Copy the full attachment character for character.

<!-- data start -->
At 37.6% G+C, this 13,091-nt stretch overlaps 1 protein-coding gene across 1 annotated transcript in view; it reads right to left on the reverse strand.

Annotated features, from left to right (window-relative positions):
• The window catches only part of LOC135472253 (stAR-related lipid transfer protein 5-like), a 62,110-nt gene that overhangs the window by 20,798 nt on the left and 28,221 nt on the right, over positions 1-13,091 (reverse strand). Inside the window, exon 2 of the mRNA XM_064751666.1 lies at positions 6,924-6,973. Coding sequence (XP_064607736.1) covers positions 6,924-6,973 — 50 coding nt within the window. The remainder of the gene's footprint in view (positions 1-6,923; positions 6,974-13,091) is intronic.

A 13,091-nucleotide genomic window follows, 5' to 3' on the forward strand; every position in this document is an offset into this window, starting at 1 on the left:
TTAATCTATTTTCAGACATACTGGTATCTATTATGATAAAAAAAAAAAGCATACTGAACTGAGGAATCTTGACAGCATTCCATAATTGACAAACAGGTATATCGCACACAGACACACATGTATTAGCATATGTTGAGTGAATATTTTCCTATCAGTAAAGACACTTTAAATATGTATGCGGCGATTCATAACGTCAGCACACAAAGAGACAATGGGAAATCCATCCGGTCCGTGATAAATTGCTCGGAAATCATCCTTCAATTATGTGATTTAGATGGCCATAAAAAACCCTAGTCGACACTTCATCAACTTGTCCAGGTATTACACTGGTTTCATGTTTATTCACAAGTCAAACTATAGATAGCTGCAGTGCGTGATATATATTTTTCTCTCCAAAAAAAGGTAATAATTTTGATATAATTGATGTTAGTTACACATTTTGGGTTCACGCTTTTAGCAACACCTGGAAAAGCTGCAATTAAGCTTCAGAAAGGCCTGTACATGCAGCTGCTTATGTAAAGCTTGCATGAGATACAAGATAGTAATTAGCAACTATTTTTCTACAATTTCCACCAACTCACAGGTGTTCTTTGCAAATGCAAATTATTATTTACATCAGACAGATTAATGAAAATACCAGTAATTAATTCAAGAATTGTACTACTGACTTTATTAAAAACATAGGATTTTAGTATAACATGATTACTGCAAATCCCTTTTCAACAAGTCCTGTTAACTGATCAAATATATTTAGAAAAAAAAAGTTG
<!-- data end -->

At 37.6% G+C, this 13,091-nt stretch overlaps 1 protein-coding gene across 1 annotated transcript in view; it reads right to left on the reverse strand.

Annotated features, from left to right (window-relative positions):
• The window catches only part of LOC135472253 (stAR-related lipid transfer protein 5-like), a 62,110-nt gene that overhangs the window by 20,798 nt on the left and 28,221 nt on the right, over positions 1-13,091 (reverse strand). Inside the window, exon 2 of the mRNA XM_064751666.1 lies at positions 6,924-6,973. Coding sequence (XP_064607736.1) covers positions 6,924-6,973 — 50 coding nt within the window. The remainder of the gene's footprint in view (positions 1-6,923; positions 6,974-13,091) is intronic.

A 13,091-nucleotide genomic window follows, 5' to 3' on the forward strand; every position in this document is an offset into this window, starting at 1 on the left:
TTAATCTATTTTCAGACATACTGGTATCTATTATGATAAAAAAAAAAAGCATACTGAACTGAGGAATCTTGACAGCATTCCATAATTGACAAACAGGTATATCGCACACAGACACACATGTATTAGCATATGTTGAGTGAATATTTTCCTATCAGTAAAGACACTTTAAATATGTATGCGGCGATTCATAACGTCAGCACACAAAGAGACAATGGGAAATCCATCCGGTCCGTGATAAATTGCTCGGAAATCATCCTTCAATTATGTGATTTAGATGGCCATAAAAAACCCTAGTCGACACTTCATCAACTTGTCCAGGTATTACACTGGTTTCATGTTTATTCACAAGTCAAACTATAGATAGCTGCAGTGCGTGATATATATTTTTCTCTCCAAAAAAAGGTAATAATTTTGATATAATTGATGTTAGTTACACATTTTGGGTTCACGCTTTTAGCAACACCTGGAAAAGCTGCAATTAAGCTTCAGAAAGGCCTGTACATGCAGCTGCTTATGTAAAGCTTGCATGAGATACAAGATAGTAATTAGCAACTATTTTTCTACAATTTCCACCAACTCACAGGTGTTCTTTGCAAATGCAAATTATTATTTACATCAGACAGATTAATGAAAATACCAGTAATTAATTCAAGAATTGTACTACTGACTTTATTAAAAACATAGGATTTTAGTATAACATGATTACTGCAAATCCCTTTTCAACAAGTCCTGTTAACTGATCAAATATATTTAGAAAAAAAAAGTTG